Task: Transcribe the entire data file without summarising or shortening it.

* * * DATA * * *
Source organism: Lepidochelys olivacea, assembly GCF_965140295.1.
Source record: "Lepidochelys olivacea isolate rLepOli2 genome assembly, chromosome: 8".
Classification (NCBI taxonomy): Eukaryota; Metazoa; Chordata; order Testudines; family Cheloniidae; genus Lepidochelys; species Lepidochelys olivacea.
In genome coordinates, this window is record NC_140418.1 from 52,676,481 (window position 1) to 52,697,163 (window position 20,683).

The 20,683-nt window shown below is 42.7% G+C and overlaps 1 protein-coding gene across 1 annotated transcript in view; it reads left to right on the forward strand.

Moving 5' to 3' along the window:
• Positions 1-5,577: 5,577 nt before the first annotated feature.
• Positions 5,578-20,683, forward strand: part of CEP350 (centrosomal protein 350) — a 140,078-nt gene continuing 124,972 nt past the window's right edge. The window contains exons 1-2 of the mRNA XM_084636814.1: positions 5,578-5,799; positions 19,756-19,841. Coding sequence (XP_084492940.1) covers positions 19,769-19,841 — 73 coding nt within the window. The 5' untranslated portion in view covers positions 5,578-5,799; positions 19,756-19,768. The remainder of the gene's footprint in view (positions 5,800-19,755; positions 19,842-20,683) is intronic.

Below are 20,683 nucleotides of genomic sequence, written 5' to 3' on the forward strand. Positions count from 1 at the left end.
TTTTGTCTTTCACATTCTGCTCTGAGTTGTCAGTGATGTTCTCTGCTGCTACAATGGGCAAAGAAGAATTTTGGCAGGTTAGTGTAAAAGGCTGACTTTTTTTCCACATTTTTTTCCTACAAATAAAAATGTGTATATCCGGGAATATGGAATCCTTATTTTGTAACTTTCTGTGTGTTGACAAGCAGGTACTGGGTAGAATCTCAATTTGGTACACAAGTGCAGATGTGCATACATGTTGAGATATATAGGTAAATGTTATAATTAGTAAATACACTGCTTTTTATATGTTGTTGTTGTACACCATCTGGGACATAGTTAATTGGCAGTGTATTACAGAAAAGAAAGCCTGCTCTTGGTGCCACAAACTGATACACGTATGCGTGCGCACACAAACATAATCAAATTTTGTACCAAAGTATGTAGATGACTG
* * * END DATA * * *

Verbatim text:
Source organism: Lepidochelys olivacea, assembly GCF_965140295.1.
Source record: "Lepidochelys olivacea isolate rLepOli2 genome assembly, chromosome: 8".
Classification (NCBI taxonomy): Eukaryota; Metazoa; Chordata; order Testudines; family Cheloniidae; genus Lepidochelys; species Lepidochelys olivacea.
In genome coordinates, this window is record NC_140418.1 from 52,676,481 (window position 1) to 52,697,163 (window position 20,683).

The 20,683-nt window shown below is 42.7% G+C and overlaps 1 protein-coding gene across 1 annotated transcript in view; it reads left to right on the forward strand.

Moving 5' to 3' along the window:
• Positions 1-5,577: 5,577 nt before the first annotated feature.
• Positions 5,578-20,683, forward strand: part of CEP350 (centrosomal protein 350) — a 140,078-nt gene continuing 124,972 nt past the window's right edge. The window contains exons 1-2 of the mRNA XM_084636814.1: positions 5,578-5,799; positions 19,756-19,841. Coding sequence (XP_084492940.1) covers positions 19,769-19,841 — 73 coding nt within the window. The 5' untranslated portion in view covers positions 5,578-5,799; positions 19,756-19,768. The remainder of the gene's footprint in view (positions 5,800-19,755; positions 19,842-20,683) is intronic.

Below are 20,683 nucleotides of genomic sequence, written 5' to 3' on the forward strand. Positions count from 1 at the left end.
TTTTGTCTTTCACATTCTGCTCTGAGTTGTCAGTGATGTTCTCTGCTGCTACAATGGGCAAAGAAGAATTTTGGCAGGTTAGTGTAAAAGGCTGACTTTTTTTCCACATTTTTTTCCTACAAATAAAAATGTGTATATCCGGGAATATGGAATCCTTATTTTGTAACTTTCTGTGTGTTGACAAGCAGGTACTGGGTAGAATCTCAATTTGGTACACAAGTGCAGATGTGCATACATGTTGAGATATATAGGTAAATGTTATAATTAGTAAATACACTGCTTTTTATATGTTGTTGTTGTACACCATCTGGGACATAGTTAATTGGCAGTGTATTACAGAAAAGAAAGCCTGCTCTTGGTGCCACAAACTGATACACGTATGCGTGCGCACACAAACATAATCAAATTTTGTACCAAAGTATGTAGATGACTG